Lycopene is a member of the carotenoid family of chemical substances. Lycopene, similar to other carotenoids, is a natural fat-soluble pigment (red, in the case of lycopene) found in certain plants and microorganisms, where it serves as an accessory light-gathering pigment and to protect these organisms against the toxic effects of oxygen and light. Lycopene may also protect humans against certain disorders, such as prostate cancer and perhaps some other cancers, and coronary heart disease.
Carotenoids are the principal pigments responsible for the colors of vegetables and fruits (see Beta-Carotene and Lutein and Zeaxanthin). Lycopene is responsible for the red color of red tomatoes. In addition to tomatoes (Lycopersicon esculentum) and tomato-based products, such as ketchup, pizza sauce, tomato juice and tomato paste, lycopene is also found in watermelon, papaya, pink grapefruit and pink guava. Processed tomato products are more available dietary sources of lycopene than fresh tomatoes. The average daily intake of lycopene is approximately 25 milligrams, with 50% of this in the form of processed tomato products.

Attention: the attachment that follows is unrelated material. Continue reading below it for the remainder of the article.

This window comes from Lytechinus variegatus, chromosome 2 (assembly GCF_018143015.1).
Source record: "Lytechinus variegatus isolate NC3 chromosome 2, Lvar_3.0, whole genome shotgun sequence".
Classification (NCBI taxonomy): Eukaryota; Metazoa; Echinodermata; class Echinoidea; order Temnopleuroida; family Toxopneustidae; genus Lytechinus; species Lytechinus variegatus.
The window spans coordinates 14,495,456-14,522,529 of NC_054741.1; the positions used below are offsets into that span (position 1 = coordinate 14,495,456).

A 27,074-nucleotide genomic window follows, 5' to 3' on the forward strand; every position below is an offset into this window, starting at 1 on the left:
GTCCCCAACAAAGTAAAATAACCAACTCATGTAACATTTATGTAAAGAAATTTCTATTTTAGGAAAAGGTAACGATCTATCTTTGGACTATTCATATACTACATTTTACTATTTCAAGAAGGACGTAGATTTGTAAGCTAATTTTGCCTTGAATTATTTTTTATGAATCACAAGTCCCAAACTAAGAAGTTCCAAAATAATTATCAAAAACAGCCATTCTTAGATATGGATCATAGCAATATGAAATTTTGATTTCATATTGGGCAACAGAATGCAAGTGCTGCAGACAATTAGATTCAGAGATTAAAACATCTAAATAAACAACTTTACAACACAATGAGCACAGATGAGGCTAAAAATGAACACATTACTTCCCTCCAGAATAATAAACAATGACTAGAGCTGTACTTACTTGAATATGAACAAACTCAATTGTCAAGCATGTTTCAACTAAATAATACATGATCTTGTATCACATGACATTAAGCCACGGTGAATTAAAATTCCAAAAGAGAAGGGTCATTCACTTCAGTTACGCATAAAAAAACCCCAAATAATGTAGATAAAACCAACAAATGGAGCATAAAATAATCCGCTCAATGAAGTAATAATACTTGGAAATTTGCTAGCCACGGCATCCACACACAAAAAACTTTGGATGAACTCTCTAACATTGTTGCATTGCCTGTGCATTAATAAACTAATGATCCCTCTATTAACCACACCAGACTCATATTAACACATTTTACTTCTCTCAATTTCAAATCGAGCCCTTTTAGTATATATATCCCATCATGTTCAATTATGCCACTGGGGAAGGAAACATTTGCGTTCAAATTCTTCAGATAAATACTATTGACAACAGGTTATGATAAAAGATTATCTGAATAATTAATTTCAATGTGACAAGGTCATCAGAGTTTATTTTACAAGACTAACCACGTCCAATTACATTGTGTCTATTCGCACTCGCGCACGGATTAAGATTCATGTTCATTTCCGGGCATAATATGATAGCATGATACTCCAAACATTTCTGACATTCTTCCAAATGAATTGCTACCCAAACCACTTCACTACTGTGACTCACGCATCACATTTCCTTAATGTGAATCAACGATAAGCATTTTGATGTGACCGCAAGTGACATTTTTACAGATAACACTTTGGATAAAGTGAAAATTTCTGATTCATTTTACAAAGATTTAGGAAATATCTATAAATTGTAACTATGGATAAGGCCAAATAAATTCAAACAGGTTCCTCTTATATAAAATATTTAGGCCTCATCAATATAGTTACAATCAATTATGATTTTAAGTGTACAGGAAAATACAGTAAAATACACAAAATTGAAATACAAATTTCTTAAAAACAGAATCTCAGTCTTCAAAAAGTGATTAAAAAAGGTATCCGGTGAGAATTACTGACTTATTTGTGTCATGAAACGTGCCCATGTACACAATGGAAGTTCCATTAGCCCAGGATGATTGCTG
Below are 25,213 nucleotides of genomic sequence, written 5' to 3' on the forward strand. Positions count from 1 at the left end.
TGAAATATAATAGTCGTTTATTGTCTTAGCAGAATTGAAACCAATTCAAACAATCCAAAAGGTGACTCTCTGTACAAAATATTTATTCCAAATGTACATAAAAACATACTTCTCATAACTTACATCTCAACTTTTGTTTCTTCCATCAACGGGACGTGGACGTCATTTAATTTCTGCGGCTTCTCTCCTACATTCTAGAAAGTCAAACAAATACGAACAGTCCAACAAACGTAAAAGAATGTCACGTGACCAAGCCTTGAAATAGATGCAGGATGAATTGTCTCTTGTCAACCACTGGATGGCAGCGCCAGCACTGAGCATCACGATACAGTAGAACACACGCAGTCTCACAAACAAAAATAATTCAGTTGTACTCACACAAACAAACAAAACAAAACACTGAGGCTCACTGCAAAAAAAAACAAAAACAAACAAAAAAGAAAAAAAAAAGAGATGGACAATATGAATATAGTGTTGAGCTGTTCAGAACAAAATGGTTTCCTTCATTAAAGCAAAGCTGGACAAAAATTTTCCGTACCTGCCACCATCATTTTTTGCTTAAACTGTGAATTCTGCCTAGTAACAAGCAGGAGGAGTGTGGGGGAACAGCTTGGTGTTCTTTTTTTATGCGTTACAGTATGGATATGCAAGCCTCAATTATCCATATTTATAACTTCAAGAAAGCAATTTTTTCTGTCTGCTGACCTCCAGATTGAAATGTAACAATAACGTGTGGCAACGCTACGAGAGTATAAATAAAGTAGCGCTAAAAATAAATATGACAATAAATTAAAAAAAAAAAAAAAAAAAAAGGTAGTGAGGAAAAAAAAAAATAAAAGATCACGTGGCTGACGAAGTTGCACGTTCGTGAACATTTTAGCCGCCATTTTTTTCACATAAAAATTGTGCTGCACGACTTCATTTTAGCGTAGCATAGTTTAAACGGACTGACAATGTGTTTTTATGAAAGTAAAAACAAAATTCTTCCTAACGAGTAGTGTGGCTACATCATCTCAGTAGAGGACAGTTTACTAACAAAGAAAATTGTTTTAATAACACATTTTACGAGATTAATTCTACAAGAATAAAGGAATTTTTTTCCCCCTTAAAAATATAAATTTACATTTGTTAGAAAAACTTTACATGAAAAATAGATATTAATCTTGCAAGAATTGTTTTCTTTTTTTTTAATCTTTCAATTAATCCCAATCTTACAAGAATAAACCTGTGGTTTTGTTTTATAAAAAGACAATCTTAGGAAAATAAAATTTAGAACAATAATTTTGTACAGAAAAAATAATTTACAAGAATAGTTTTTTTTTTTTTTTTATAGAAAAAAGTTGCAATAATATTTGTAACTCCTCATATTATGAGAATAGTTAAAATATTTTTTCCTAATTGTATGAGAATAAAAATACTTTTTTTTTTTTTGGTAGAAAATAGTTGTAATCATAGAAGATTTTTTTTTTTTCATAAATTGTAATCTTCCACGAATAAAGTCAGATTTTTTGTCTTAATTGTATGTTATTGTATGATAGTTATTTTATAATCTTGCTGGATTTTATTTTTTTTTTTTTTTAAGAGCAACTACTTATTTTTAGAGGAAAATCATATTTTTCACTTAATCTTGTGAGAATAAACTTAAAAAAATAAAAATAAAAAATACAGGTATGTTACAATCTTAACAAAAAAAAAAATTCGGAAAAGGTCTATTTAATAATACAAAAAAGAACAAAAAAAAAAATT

Lycopene is an acyclic isomer of beta-carotene. Beta-carotene, which contains beta-ionone rings at each end of the molecule, is formed in plants, including tomatoes, via the action of the enzyme lycopene beta-cyclase. Lycopene is a 40 carbon atom, open chain polyisoprenoid with 11 conjugated double bonds.